The diaphragm is a dome-shaped muscle that sits between your abdomen and lungs. 

Imagine the spot where the bottom of your ribs meets your stomach. 

As you inhale, the diaphragm relaxes and allows more air in. 

As you exhale, it flexes and pushes the air out. 

If you don’t engage your diaphragm, you’re leaving some residual air in your lungs. 

This is how we control our exhales in singing.

Hissing, shh-ing, and lip trilling all engage the diaphragm without realizing it. 

When singing a long note, it helps to visualize the diaphragm activating to help control and support more air out of your lungs. 

For some, just visualizing this works fine. 

For others, they do better with a motion to help them imagine it better.

Some people place their hands flat on their stomachs and press in slightly. 

You don’t want to actually press in, just do enough to imagine this is what your diaphragm is doing. 

I prefer to use one hand flat toward the ground and press it down from my side. 

This motion is enough for me, but you should experiment and find what works for you. 

Start Softer

I think every singer has found themselves in this position at some point. 

You get to a long, climactic note and just let it go! 

Only to realize, you have many beats left and you’re already running out of air. 

We tend to get excited as we perform (and should, it’s an emotive job), but we still need to be controlled.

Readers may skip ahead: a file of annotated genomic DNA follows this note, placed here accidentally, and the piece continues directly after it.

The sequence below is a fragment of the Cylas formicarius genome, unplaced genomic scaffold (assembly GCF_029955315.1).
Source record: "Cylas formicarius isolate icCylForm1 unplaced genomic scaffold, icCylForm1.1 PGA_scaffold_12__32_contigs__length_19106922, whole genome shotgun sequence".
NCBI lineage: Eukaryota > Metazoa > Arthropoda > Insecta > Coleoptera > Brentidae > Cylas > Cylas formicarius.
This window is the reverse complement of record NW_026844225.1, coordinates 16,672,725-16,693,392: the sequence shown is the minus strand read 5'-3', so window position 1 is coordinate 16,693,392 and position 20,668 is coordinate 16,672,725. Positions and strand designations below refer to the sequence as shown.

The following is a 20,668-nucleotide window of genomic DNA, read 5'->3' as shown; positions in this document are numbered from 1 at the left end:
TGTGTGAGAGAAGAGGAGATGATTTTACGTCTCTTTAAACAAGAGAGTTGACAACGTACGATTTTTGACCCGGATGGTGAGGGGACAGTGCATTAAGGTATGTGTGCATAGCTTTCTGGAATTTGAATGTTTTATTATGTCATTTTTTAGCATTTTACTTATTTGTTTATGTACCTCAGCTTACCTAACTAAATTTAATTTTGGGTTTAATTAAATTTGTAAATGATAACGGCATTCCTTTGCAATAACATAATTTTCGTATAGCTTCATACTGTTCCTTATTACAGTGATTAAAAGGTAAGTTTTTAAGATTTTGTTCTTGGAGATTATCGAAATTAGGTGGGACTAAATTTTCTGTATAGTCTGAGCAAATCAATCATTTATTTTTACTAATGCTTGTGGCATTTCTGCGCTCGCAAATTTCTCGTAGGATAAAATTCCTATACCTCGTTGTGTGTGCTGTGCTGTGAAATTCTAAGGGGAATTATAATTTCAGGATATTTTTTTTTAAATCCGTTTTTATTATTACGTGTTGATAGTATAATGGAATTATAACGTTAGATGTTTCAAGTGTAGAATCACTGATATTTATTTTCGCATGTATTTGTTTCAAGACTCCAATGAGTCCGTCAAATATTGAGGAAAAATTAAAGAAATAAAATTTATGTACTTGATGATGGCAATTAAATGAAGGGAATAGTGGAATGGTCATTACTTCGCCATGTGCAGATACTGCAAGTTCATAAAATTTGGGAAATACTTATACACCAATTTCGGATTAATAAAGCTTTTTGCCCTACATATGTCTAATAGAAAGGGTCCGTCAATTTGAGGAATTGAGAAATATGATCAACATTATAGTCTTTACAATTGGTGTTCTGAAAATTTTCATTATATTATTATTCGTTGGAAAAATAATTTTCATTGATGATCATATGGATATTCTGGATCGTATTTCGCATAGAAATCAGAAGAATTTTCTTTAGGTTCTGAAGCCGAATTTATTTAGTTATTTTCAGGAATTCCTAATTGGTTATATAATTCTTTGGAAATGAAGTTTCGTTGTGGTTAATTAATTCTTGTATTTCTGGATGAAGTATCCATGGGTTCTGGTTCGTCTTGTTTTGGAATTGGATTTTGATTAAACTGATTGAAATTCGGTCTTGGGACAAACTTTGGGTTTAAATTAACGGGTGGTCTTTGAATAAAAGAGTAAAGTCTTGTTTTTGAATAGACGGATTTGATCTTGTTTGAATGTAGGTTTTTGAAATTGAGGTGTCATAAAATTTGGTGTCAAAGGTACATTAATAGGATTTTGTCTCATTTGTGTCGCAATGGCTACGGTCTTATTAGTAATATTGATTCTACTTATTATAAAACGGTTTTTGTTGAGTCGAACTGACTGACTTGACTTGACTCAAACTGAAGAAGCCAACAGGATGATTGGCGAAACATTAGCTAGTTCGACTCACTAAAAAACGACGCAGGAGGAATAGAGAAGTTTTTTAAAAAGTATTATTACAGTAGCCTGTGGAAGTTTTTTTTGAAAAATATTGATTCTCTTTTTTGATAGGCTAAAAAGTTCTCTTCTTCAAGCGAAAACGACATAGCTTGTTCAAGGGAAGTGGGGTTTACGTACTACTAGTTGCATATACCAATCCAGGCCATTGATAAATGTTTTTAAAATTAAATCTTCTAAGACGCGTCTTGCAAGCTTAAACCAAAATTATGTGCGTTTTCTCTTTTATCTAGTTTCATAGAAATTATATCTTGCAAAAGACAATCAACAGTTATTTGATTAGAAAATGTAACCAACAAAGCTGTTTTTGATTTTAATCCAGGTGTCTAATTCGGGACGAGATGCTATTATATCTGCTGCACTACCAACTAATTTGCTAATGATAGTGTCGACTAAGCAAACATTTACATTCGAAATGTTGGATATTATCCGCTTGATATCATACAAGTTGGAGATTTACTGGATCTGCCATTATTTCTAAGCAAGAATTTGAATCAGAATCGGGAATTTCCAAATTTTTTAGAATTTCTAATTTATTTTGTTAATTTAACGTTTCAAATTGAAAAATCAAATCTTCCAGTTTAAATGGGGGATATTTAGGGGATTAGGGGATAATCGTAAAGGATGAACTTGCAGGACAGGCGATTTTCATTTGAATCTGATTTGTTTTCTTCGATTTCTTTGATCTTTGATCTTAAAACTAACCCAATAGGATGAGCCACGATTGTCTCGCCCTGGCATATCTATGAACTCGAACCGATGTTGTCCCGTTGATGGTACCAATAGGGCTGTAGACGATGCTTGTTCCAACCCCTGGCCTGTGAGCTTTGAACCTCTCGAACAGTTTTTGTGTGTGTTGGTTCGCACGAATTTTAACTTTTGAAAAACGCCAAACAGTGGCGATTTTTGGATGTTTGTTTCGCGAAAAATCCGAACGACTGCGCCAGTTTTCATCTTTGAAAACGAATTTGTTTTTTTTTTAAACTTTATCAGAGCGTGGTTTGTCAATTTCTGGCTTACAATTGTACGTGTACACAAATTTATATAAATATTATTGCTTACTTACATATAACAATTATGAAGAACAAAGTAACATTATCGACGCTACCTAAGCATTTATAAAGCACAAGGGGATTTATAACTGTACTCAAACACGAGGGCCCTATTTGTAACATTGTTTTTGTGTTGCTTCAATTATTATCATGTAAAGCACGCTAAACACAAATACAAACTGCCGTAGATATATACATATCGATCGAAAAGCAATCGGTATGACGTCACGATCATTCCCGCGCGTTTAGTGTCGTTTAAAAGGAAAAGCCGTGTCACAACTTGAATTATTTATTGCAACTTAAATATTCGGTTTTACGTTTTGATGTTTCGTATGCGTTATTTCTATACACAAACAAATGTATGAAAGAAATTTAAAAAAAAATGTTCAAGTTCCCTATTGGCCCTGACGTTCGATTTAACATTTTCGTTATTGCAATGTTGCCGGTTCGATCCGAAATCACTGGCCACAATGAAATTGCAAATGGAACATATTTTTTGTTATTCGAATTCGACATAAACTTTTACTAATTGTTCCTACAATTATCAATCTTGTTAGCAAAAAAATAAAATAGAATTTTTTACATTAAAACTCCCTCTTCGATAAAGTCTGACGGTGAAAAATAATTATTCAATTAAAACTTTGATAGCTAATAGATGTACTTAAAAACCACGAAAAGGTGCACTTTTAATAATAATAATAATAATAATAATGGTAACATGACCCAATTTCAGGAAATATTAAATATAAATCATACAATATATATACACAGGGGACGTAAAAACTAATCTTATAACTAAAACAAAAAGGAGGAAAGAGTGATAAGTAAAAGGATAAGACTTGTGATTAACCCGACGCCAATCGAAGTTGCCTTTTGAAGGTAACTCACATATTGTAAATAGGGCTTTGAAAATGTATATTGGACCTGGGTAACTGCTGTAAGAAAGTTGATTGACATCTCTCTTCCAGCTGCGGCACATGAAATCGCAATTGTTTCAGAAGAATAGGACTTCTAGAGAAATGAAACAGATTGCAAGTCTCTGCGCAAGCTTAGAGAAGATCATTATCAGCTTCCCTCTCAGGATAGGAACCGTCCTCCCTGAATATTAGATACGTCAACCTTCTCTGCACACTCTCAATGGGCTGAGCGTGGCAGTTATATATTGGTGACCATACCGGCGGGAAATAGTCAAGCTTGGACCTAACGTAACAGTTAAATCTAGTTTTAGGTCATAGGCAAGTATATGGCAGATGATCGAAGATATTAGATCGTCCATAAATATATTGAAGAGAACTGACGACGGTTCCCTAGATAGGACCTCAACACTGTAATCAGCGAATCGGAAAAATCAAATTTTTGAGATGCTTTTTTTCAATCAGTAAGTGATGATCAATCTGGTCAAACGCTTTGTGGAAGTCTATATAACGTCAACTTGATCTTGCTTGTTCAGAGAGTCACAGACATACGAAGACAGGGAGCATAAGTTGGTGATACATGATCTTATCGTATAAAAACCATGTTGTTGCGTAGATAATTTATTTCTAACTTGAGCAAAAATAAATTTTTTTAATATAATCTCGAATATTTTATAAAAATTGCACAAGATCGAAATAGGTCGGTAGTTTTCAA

If you start your long notes a little softer, you’ll end up with a lot more fuel in the tank. 

Get Louder At The End

The other half of the previous tip is to get louder at the end of a long note. 

This seems counter-intuitive. Aren’t you just using more air?

Yes, and no. 

By intentionally getting louder, you activate the diaphragm and access more air than you had before. 

On top of this, you actually help offset the tendency to “wimp” out on long notes and get weaker sounding. 

Finally, and perhaps best of all, long notes should change anyway! 

Long notes are boring. You need to do something with them, and 95% of the time, the right answer is to get louder. 

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Zach VanderGraaff

Zach VanderGraaff is a K-5 music teacher in Michigan with 12 years of experience. He's the President of the Michigan Kodaly Educators and founder of the Dynamic Music Room.